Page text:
The “Greek Freak” may not sound like the most complimentary of nicknames but when you understand that it is referring to Giannis Antetokounmpo’s freakish level of skill and talent rather than his appearance, the epithet makes sense.
The new face of Greek basketball
In a country where legendary basketball player Nikos Galis is still revered as one of their greatest ever athletes, it is to Antetokounmpo’s credit that he is fast becoming Greece’s new poster boy for the sport. Not bad for the son of African immigrants who was subjected to heavy prejudice during his youth due to his Nigerian background.
Galis never made an appearance in the NBA, despite being born in New Jersey, USA. He had the chance to sign for the Boston Celtics and the New Jersey Nets in the 1980s but it would have meant quitting the Greek national team due to FIBA rules that barred pro players at the time. He had been selected by the Boston Celtics in the 4th round of the 1979 NBA Draft but they did not keep him and he headed for Greece.
2020 MVP frontrunner
Antetokounmpo has emerged not just as a contender for the best Greek player of all time but also as one of the best NBA players of all time. The forward is a commanding presence on the court and has been integral in the Milwaukee Bucks’ revival as championship contenders – they made the conference finals last year and are on course to top the Eastern Conference this season where the Bucks are currently priced at +250.00 in the NBA betting for the championship. The 2020 MVP frontrunner has grown to become a role model for African immigrants in his homeland and beyond.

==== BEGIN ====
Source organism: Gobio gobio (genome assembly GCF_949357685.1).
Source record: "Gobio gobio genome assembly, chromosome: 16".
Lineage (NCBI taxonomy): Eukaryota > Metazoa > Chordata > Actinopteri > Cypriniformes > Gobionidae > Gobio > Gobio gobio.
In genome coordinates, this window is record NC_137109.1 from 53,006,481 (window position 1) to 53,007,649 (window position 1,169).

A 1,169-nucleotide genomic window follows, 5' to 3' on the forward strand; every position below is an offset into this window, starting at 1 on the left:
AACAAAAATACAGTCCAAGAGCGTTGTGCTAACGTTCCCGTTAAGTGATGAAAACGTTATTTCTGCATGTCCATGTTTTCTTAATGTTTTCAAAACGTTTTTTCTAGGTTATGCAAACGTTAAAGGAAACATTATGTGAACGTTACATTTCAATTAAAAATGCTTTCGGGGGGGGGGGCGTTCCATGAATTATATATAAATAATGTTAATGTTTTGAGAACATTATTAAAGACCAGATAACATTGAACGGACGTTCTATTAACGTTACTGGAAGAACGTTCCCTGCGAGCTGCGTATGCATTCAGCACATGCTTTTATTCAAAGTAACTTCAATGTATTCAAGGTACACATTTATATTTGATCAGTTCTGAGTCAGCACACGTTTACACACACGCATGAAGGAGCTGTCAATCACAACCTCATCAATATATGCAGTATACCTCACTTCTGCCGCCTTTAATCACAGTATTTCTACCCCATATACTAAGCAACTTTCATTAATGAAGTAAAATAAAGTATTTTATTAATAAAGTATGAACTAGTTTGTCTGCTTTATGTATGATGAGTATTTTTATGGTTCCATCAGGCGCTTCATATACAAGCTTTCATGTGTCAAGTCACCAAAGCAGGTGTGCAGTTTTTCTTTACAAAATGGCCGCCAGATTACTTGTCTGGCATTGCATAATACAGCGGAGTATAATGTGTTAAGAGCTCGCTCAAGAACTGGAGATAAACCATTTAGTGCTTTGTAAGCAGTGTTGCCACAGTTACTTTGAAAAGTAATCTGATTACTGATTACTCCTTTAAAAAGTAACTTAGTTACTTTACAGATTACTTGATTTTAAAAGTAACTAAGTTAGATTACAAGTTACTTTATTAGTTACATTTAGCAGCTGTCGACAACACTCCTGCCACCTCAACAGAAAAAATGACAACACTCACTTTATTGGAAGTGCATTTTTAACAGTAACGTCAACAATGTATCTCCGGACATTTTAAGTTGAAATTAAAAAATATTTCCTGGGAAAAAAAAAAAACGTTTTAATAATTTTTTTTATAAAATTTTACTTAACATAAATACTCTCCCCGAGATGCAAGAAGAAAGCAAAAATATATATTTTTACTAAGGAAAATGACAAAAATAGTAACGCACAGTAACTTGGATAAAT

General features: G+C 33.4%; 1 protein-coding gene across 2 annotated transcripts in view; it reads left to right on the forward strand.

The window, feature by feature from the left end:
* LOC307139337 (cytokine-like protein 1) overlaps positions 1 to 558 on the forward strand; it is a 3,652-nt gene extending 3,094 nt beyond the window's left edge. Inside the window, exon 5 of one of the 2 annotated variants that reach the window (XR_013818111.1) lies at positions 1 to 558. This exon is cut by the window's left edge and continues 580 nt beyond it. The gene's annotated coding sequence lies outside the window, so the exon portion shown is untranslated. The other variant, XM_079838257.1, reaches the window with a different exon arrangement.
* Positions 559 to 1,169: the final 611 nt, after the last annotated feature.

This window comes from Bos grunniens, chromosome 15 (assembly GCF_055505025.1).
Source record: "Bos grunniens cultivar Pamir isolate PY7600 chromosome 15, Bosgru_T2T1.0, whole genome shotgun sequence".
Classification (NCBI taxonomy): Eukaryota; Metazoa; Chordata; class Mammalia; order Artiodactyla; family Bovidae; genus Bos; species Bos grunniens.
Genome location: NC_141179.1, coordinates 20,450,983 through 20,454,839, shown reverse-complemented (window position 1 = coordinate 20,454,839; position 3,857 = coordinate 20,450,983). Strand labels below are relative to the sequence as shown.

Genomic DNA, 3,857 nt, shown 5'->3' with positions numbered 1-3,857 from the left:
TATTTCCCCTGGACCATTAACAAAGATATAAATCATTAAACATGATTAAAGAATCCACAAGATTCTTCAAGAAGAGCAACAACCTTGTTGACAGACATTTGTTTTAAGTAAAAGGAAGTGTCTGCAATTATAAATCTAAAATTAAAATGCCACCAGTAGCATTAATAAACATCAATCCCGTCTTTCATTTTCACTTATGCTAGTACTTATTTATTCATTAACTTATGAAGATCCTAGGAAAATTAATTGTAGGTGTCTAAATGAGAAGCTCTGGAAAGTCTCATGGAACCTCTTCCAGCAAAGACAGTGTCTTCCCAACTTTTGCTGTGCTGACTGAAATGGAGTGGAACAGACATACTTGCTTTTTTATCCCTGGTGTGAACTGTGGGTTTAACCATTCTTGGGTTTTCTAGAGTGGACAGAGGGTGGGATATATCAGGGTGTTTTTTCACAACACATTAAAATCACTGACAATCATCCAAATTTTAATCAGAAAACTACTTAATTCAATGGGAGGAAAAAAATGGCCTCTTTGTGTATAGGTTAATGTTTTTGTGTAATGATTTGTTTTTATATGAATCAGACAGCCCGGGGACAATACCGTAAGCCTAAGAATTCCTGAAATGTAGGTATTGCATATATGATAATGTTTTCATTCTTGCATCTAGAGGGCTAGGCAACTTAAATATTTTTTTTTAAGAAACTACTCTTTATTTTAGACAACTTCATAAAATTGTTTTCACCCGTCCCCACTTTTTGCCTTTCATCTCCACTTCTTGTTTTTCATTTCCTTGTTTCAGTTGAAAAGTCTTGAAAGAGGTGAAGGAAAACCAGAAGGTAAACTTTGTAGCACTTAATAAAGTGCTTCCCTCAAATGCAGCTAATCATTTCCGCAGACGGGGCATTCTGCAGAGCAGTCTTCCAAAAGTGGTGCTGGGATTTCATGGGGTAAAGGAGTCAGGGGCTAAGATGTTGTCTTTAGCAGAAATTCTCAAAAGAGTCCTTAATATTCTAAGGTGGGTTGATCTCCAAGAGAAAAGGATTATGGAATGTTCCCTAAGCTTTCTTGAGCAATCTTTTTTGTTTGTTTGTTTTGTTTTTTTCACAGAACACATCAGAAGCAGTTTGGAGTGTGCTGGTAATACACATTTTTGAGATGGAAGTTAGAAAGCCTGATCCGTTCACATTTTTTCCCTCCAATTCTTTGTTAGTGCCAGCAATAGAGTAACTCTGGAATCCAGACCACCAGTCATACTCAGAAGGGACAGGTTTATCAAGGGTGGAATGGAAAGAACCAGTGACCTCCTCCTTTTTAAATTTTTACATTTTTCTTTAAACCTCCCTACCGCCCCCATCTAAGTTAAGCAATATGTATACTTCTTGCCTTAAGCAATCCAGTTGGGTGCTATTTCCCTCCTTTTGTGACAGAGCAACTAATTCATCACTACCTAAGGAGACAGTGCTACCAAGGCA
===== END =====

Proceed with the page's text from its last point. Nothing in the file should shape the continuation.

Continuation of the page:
Battle against the odds
It hasn’t been an easy journey. He was not a great player as a teenager and had to work hard to perfect his craft against a background of discrimination. Amongst all the plaudits and adulation, it is easy to forget what he has had to endure to reach the elite level.
Despite being born in Greece, he was not granted full citizenship until he was 18 years of age. By that point, he was already on his way to the NBA and it was his planned trip to the 2013 draft in New York, where he was 15th pick, that prompted the authorities to claim him as their own. Otherwise, he would have touched down in the States as a Nigerian.
After such a turn of events, Antetokounmpo could be forgiven for being a reluctant face of Greek basketball. Suddenly, he is an ambassador and a role model while being fully aware that if it was not for his profession, he might still be struggling to be recognized.
Yet, he has an opportunity to represent others like him who may still feel like invisible citizens on the streets of Athens. And his success may open the door to more black players who have historically found it tough to get a foot in the door of Greek basketball.